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Publication #ENH456

Howea forsteriana: Kentia Palm1

Samar Shawaqfeh and Timothy Broschat2

The kentia palm, also known as the sentry palm, is native to Lord Howe Island off the east coast of Australia. It is a slow growing palm that can reach 40 feet in height with a spread of 6–10 feet (Figure 1). It has single slender trunk, 5–6 inches in diameter, that is dark green when young but turns brown as it ages and is exposed to sun. The trunk is attractively ringed with the scars of shed fronds. Leaves are pinnate, or feather-shaped, about 7 ft long, with unarmed petioles 3–4 feet in length. The kentia palm is considered one of the best interior palms for its durability and elegant appearance (Figure 2). The dark green graceful crown of up to three dozen leaves gives it a tropical appearance. Containerized palms can be used on a deck or patio in a shady location or the palm can be planted into the landscape.

Figure 1. 

Mature kentia palm in the landscape.


Credit:

T. K. Broschat


[Click thumbnail to enlarge.]

Figure 2. 

Juvenile kentia palm used in the interiorscape.


Credit:

T. K. Broschat


[Click thumbnail to enlarge.]

Kentia palms prefer shade to partial shade but still can adapt to full sun if planted outside. This species can tolerate temperatures of 100°F if not in direct sun. Kentia palms prefer coastal southern California rather than areas like southern Florida or Hawaii because high temperatures, humidity, and rainfall are poorly tolerated. Kentia palms are considered to be moderately tolerant of salt spray and can tolerate cold down to 25°F, making them suitable for growing in USDA plant hardiness zones 9b (25–30°F) to 11 (above 40°F). They are adaptable to a wide range of soils (clay, sand, loam, slightly alkaline, acidic, well-drained) and are considered to be moderately drought tolerant. However, they do not tolerate severe dryness or continual over-watering, especially during the winter.

Kentia palm requires some sun exposure to produce its creamy flowers. Flowers are produced below the leaves on 3.5-foot-long inflorescences during November and December. Male and female flowers are produced on the same inflorescence. Kentia palms will fruit at about fifteen years of age. The fruits are oval, 1–3 inches long, and red-brown in color when ripe.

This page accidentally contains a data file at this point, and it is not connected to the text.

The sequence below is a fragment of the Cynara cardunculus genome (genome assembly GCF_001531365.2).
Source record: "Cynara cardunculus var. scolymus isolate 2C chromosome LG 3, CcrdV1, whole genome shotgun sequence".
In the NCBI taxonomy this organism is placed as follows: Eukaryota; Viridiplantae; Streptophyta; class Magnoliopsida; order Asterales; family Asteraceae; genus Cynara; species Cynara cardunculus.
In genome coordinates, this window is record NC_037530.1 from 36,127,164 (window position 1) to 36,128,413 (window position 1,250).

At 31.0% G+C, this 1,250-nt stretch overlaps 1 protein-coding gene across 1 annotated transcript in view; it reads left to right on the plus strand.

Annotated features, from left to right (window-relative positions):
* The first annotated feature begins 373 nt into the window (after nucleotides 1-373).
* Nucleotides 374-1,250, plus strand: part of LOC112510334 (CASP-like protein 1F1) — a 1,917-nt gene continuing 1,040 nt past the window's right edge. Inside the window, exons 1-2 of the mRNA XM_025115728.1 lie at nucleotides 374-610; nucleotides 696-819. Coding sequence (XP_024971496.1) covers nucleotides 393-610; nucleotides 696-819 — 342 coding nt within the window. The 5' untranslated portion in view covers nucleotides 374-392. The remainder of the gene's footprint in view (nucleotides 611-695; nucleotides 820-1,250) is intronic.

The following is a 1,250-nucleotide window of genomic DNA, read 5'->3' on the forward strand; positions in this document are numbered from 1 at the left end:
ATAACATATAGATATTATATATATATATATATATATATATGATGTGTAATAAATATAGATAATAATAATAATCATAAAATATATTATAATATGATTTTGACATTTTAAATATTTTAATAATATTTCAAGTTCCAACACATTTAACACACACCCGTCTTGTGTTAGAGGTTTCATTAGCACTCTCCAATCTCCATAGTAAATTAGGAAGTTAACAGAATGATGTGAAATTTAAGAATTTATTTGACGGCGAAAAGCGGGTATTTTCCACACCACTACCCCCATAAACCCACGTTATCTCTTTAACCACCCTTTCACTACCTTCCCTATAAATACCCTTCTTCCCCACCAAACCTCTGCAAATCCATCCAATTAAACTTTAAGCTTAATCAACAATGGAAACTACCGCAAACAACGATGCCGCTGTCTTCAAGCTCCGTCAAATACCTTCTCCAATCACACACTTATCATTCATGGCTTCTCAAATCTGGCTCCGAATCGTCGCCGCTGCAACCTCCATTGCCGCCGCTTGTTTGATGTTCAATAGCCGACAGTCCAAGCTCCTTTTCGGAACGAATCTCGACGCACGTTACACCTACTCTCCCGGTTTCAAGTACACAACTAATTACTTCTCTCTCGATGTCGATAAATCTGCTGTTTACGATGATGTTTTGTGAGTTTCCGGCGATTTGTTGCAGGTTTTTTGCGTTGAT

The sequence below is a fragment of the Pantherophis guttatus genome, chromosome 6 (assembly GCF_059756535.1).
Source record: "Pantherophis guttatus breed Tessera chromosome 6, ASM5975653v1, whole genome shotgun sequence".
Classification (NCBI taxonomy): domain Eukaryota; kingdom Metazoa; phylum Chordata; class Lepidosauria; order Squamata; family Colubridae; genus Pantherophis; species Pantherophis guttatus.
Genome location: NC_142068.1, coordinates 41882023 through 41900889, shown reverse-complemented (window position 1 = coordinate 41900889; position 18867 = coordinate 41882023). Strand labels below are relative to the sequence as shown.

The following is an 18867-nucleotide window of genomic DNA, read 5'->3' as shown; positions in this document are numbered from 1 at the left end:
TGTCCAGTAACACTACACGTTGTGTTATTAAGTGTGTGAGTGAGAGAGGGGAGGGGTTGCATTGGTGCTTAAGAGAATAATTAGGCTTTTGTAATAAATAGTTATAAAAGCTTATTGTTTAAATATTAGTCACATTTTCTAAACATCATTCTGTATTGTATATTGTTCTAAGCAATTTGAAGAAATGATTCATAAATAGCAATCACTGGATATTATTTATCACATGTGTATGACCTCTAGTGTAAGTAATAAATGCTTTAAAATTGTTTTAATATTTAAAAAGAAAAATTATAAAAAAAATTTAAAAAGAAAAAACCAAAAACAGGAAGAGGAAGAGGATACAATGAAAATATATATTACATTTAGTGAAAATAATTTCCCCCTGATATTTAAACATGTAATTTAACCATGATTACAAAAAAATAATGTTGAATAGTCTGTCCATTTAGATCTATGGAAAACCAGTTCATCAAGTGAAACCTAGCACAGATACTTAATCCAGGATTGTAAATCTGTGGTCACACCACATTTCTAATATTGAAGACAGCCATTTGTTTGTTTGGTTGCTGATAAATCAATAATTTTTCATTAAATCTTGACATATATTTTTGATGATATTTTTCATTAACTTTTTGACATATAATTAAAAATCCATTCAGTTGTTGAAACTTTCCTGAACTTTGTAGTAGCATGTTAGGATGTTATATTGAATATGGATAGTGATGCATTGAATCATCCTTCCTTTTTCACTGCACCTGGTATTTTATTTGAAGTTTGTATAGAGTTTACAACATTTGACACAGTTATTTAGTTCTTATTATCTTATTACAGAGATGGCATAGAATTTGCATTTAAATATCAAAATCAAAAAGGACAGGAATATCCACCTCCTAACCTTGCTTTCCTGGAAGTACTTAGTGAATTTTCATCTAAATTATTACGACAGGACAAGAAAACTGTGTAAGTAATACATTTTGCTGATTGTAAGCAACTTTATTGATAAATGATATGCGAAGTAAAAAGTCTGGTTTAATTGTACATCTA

Potassium (K) deficiency (http://www.edis.ifas.ufl.edu/ep269) is a serious problem on most species of palms, including kentia palms. Symptoms appear on leaflets of the oldest leaves as marginal or tip necrosis with little or no yellowish spotting present (Figure 3). Symptoms are most severe toward the tips of those leaves. Applications of controlled-release K sources are much more effective than the easily leached water-soluble K sources.

Figure 3. 

Potassium deficient older leaf of kentia palm showing leaflet tip necrosis.


Credit:

T. K. Broschat


[Click thumbnail to enlarge.]

Kentia palms also are known to exhibit symptoms of manganese (Mn) deficiency (http://www.edis.ifas.ufl.edu/ep297) under alkaline soil conditions in southern Florida. Manganese-deficient palms have leaflet tip necrosis on the basal leaflets of the youngest leaves (Figure 4). Boron (B) deficiency (http://www.edis.ifas.ufl.edu/ep264), which can cause stunting and distortion of newly emerging leaves, incomplete opening of new leaves, or even horizontal shoot growth, also can be a problem on this species (Figure 5).

Figure 4. 

Manganese deficient kentia palm.


Credit:

T. K. Broschat


[Click thumbnail to enlarge.]

Figure 5. 

Boron deficient kentia palm.


Credit:

T. K. Broschat


[Click thumbnail to enlarge.]

Controlled-release fertilizer having an N:P2O5:K2O ratio of approximately 3:1:2 results in the greatest growth in container-grown plants. However, in Florida landscapes fertilizers having an analysis of 8-2-12-4Mg plus micronutrients are recommended for this species. See “Nutrition and Fertilization of Palms in Containers” (http://www.edis.ifas.ufl.edu/ep262) and “Fertilization of Field-Grown and Landscape Palms in Florida” (http://www.edis.ifas.ufl.edu/ep261) for more information about fertilizing palms.